"Unlike other countries, Canadians (and their leaders) loved and supported cartooning," declares Canada's elder statesman of comics art, Seth, in his latest book. In this tale's alternate timeline, even former prime minister Pierre Trudeau declares his only regret was never being a successful cartoonist.
The past in its dimensions is an overarching theme in Seth's work, notably in 2009's George Sprott. In The Great Northern Brotherhood of Canadian Cartoonists, it manifests primarily as a lament, for a fictional past that never was.
There's no genuine wish being expressed by the artist for, say, the existence of a series starring an Inuit astronaut, Kao-Kuk. The point is to savour the melancholy in the characteristically human wish for things to have been otherwise.
The GNB Double C occupies a most distinctly imagined space in Seth's fictional Canadian town of Dominion (also the setting for Sprott). From its entryway bas-relief featuring a "who's who" of Canadian cartoon characters, to a lobby complete with brass brazier and enormous murals, to the communal Forest Room, with its copper-plated support column trees and "near-virtual history of Canadian cartooning on the walls" – the specificity of the artist's imagination is key to the book's spell. What's visualized is the kind of place we'd like to visit, if it existed.
Similarly, some of the comics-that-never-were are so fantastically conceived, we wish they'd truly existed. Take a tale of fictional French-Canadian woodsman Jean Trepanier, in which the hero becomes lost in an indifferent wilderness. Then there's the "final" adventure of Kao-Kuk, which circles back to Seth's larger theme in suggesting the mundane may secretly be more fantastic than in reality.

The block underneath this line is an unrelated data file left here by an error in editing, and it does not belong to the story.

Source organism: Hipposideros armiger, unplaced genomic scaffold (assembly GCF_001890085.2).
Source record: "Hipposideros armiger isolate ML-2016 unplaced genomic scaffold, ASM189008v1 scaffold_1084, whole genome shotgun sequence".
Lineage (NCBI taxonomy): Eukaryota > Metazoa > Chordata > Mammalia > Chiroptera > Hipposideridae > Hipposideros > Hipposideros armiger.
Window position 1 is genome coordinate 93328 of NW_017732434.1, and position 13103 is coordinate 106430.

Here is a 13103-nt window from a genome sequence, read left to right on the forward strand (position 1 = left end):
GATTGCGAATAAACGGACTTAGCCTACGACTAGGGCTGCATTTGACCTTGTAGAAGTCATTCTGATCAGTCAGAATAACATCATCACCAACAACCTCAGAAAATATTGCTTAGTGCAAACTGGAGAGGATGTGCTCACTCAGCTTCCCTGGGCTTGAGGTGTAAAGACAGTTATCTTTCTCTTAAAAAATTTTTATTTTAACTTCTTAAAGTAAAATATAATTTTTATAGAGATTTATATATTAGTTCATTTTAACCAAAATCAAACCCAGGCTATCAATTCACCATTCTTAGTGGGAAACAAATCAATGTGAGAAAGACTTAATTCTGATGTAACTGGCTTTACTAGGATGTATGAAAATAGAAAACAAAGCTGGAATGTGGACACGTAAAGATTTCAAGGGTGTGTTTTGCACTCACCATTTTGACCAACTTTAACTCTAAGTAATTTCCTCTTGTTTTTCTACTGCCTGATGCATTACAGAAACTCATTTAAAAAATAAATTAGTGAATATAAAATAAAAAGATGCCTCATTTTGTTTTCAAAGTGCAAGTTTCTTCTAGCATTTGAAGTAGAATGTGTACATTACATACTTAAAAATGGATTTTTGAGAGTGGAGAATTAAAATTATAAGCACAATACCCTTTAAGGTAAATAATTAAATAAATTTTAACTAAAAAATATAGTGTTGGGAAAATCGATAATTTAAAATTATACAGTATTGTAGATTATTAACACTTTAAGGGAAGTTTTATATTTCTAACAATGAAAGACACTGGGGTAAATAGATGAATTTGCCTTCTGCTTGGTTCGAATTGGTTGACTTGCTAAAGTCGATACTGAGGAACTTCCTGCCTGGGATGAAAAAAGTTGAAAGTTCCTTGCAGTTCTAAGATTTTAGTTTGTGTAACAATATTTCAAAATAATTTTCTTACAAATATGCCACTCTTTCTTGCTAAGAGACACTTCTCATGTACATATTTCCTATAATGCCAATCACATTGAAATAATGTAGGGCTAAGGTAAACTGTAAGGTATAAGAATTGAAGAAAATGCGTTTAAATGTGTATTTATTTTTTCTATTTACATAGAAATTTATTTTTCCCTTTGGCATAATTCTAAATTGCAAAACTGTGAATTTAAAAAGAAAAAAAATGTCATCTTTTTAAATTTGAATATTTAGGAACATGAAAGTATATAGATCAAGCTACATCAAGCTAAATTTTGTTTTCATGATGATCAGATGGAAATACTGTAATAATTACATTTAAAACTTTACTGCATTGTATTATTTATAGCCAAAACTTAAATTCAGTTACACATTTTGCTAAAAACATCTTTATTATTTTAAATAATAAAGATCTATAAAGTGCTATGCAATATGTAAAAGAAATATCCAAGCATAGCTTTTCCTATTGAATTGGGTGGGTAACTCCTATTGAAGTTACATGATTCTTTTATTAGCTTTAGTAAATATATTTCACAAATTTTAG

Yet how impossible it is for any but the most damaged minds to block out reality altogether. Our otherwise possibly unreliable narrator can't bring himself to gloss over unfortunate past social norms – such as unapologetic racism and sexism – that infected the GNBCC. Nor can he deny that, in fact, most of the member artists "had terrible taste and no understanding of art." Many are either dead and forgotten, or equally neglected in nursing homes.
And there you have the full, melancholy measure of it: Most of us do nothing to matter a damn to history, and collective memory is equally indifferent to human creations of genuine worth. No wonder we learn the GNBCC rooftop has seen a few jumpers.
One line that happily reflects no kind of reality is a declaration that our national cartooning is "now in a period of decline." By contrast, Seth recently became the first cartoonist to win the Harbourfront Festival Prize, and fellow Canadian Chester Brown's Louis Riel was voted one of the top 10 for CBC's 2012 Canada Reads competition. (This after yet another Canuck, Jeff Lemire, saw his Collected Essex County cut in the very first round in 2011.)
One hopes this keeps Canadian artists from suicide; at best, it's a reflection of the continually growing recognition comic art is now enjoying. Given such often-wondrous output as The Great Northern Brotherhood, it's no marvel.
Kenton Smith is a freelance writer, arts and culture critic and comics enthusiast based in Winnipeg.